The writer of Ecclesiastes speaks to these feelings.
Do not say, ‘Why were the old days better than these?’ For it is not wise to ask such questions. (Ecclesiastes 7:10)
How many times have we tried to return to something from our past only to find it did not hold the power, joy, glory with which we remembered it? Time moves on. People change, places are transformed, the good old days largely exist in romanticized dreams of our minds.
Creating New Memories
Years ago, I took Joseph and Rayann to visit one of my favorite childhood places. I have vivid memories of walks on the beach, a quiet neighborhood, meals at the local diner, and visiting relatives in the family cemetery. As we pulled into the “quiet community,” it was clear things had changed. There was Rita’s water ice where my uncle’s house once stood. The quiet road crawled with bumper-to-bumper traffic. Malls and parking lots now surround a once quiet and peaceful cemetery. It was clear nobody cared for the place much. I struggled to find the diner. On my third trip down the road, I passed a vacant lot and realized my favorite diner had burned down years ago.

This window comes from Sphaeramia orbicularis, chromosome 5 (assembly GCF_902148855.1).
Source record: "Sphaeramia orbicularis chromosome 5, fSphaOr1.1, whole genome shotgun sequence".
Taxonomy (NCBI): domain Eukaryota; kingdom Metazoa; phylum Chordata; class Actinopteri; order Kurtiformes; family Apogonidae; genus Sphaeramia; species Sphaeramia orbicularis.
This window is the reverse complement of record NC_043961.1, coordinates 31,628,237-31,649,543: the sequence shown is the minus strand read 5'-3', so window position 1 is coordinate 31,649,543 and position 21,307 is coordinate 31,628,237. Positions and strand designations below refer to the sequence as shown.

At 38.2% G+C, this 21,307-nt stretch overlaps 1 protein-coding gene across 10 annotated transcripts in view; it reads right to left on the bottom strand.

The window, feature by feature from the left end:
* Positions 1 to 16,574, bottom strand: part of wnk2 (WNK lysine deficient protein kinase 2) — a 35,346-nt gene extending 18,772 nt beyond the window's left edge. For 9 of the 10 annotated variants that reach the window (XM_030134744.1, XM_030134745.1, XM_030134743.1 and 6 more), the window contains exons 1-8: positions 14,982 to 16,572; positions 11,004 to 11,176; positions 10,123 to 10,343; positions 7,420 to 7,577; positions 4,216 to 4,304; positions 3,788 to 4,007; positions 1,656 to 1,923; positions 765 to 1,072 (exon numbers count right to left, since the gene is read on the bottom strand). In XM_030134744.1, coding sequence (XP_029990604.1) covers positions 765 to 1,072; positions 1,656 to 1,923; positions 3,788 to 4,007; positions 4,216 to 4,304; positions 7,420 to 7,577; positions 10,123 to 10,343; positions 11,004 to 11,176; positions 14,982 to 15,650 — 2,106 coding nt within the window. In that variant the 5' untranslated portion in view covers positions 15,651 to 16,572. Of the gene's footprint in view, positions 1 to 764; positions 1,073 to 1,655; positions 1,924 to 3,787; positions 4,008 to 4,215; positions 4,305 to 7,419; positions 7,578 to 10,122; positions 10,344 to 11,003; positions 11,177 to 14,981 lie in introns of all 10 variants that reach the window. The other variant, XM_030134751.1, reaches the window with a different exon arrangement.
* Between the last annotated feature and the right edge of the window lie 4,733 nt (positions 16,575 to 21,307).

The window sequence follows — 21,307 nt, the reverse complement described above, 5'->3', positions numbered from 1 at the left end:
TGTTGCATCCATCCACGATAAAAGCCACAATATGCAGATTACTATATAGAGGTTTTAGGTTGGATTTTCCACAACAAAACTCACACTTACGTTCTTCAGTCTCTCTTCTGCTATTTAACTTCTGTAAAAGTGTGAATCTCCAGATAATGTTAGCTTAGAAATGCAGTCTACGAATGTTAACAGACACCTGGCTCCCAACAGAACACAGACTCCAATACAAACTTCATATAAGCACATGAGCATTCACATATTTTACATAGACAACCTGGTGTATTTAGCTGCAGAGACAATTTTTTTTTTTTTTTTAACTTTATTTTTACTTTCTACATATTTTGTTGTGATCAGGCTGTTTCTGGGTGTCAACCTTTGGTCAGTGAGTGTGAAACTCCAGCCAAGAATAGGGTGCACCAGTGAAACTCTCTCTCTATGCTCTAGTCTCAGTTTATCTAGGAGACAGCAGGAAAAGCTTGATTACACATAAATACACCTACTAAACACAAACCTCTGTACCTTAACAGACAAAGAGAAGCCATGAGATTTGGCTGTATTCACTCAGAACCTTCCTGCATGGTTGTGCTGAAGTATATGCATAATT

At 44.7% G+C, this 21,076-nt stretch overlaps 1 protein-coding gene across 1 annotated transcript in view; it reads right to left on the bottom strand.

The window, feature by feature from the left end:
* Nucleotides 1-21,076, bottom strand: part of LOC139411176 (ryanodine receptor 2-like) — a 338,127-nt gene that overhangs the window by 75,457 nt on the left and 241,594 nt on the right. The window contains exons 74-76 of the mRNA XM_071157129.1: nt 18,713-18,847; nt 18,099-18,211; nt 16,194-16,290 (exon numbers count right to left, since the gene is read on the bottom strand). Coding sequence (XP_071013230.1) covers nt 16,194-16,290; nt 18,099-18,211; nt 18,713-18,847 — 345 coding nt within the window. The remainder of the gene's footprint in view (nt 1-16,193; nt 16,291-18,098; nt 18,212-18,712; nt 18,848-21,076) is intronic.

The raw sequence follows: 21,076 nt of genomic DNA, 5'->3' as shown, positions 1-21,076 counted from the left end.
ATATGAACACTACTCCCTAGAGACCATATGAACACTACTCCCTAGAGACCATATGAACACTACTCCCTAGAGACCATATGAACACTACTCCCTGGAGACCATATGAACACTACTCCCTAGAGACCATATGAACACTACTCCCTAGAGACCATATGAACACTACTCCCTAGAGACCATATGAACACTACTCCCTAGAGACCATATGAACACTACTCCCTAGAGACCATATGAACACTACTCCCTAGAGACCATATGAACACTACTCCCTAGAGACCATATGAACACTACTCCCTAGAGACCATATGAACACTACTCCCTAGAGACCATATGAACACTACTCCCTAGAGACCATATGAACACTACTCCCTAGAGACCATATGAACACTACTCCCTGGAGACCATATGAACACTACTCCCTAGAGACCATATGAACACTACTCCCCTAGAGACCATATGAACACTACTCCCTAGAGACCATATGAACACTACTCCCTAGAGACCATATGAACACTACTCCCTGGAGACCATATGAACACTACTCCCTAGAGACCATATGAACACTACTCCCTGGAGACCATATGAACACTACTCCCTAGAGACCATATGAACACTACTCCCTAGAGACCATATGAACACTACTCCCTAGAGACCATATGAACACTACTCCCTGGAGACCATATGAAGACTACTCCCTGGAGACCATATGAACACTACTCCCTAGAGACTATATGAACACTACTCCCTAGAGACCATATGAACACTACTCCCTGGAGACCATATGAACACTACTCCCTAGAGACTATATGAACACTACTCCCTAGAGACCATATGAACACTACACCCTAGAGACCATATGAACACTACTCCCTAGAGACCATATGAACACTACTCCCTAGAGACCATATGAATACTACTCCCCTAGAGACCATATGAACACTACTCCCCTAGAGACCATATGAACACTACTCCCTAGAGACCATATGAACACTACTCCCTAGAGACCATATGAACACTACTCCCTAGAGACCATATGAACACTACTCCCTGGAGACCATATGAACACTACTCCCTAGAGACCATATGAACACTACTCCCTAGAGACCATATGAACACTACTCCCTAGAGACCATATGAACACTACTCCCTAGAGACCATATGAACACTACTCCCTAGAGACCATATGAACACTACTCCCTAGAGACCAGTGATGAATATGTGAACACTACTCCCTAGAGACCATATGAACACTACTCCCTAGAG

There was a moment where I mourned what had been. Why were the old days better than these? Then it was time to make new memories with Joseph and Rayann. We found a new diner, enjoyed some Rita’s while I told stories of my uncle, and found new ways to celebrate this special place. It turns out I enjoyed this new day more than the “old days” of my memories. Strangely enough that “new day” has become the memory I long to return to today. “Do not say, ‘Why were the old days better than these?’ For it is not wise to ask such questions.”